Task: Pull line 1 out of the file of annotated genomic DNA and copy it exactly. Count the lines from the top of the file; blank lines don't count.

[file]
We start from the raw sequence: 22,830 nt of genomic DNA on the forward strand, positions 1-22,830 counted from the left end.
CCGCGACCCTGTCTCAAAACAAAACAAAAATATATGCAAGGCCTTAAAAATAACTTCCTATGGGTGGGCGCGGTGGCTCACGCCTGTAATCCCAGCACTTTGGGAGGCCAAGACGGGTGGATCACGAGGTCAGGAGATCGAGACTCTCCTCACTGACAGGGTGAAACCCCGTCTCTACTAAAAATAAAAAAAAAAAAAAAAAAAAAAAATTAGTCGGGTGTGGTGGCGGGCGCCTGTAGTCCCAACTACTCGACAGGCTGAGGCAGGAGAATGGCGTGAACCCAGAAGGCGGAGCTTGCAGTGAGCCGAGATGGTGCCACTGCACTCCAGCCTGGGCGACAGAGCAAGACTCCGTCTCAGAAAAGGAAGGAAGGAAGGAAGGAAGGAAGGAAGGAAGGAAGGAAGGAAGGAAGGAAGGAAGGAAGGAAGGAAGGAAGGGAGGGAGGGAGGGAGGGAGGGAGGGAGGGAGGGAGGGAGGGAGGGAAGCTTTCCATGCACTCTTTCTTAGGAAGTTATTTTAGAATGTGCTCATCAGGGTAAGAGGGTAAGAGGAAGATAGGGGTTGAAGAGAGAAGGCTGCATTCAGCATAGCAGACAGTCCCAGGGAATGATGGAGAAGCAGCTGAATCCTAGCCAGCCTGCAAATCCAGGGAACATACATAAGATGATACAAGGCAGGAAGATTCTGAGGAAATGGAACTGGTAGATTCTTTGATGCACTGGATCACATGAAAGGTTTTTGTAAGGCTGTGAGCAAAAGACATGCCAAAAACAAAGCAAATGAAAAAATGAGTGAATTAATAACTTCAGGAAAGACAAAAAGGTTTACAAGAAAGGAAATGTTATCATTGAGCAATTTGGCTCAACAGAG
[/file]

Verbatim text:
We start from the raw sequence: 22,830 nt of genomic DNA on the forward strand, positions 1-22,830 counted from the left end.